Foreign Secretary Dominic Raab said the abuse of the Uighur Muslims in Xinjiang was "one of the worst human rights crises of our time" and the international community "cannot simply look the other way".
The four senior Chinese officials, the state-run Xinjiang Production and Construction Corps Public Security Bureau (XPCC PSB) face travel bans and asset freezes from the UK.
Being Uighur in China: 'After Nazi Germany the world said never again, but it is'
Last year the US State Department told China to end its "campaign of repression" against Uighurs following an ITV News investigation.
On Monday, Mr Raab told the Commons: "State control in the region is systemic. Over a million people have been detained without trial, there are widespread claims of torture and rape in the camps, based on first-hand survivor testimony.
"People are detained for having too many children, for praying too much, for having a beard or wearing a headscarf, for having the wrong thoughts.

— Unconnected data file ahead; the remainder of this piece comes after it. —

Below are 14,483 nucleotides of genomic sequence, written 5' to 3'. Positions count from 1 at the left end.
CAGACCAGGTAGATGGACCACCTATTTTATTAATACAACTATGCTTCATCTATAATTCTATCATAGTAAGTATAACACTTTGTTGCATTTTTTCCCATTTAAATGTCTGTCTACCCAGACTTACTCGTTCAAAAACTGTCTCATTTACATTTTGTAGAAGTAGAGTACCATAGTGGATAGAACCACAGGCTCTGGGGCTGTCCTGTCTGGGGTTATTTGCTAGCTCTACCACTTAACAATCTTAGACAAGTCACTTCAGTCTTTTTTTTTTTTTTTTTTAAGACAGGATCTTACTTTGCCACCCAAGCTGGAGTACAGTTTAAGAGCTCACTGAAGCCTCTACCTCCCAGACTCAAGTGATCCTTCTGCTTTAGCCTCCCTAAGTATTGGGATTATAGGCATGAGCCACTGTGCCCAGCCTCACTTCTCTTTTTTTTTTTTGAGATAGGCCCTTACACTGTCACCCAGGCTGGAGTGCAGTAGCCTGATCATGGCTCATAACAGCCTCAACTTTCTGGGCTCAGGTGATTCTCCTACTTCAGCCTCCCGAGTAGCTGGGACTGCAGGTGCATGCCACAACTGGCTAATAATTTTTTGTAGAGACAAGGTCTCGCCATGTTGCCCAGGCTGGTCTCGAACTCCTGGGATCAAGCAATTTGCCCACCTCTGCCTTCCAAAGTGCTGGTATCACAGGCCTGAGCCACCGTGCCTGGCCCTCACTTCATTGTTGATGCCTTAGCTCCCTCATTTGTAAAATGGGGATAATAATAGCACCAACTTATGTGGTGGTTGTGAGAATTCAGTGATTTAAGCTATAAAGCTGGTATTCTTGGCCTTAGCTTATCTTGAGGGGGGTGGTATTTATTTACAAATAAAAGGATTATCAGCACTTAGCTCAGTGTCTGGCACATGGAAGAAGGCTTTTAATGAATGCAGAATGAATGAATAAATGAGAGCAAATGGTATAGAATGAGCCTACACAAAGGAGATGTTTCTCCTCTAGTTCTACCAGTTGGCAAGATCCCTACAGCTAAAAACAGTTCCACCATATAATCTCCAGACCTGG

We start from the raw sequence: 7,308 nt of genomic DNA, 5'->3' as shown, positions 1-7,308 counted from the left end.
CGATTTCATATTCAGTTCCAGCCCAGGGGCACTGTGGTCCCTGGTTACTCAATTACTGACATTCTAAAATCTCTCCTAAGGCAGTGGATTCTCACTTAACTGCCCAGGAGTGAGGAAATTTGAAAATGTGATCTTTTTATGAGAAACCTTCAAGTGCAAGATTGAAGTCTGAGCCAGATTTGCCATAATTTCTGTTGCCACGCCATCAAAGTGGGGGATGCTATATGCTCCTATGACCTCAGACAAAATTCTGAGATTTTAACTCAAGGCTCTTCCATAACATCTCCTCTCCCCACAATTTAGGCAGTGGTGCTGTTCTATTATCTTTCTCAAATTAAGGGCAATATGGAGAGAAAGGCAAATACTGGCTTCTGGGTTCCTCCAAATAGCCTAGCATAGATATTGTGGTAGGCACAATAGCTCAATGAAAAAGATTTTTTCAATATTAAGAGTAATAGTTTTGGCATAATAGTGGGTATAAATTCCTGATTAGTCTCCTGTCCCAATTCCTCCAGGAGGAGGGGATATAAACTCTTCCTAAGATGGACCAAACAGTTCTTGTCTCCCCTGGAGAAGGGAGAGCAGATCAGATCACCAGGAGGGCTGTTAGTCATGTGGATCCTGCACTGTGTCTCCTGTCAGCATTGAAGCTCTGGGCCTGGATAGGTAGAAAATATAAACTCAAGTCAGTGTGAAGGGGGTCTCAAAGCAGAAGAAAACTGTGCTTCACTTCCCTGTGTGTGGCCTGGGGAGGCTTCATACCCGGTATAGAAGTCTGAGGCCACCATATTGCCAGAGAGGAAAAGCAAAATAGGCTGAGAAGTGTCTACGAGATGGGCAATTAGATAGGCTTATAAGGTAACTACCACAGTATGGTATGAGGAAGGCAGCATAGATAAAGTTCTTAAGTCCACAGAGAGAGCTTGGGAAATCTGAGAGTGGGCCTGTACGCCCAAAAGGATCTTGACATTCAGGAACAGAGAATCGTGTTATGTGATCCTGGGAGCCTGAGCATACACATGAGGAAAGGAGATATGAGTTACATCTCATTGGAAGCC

"I’m sure the whole House will join me in condemning such appalling violations of the most basic human rights."
The foreign secretary added: "It’s the largest mass detention of an ethnic or religious group since the Second World War and I believe one thing is clear – the international community cannot simply look the other way."
In a statement to MPs Mr Raab said: "I think it’s clear that by acting with our partners – 30 of us in total – we are sending the clearest message to the Chinese government, that the international community will not turn a blind eye to such serious and systematic violations of basic human rights and that we will act in concert to hold those responsible to account."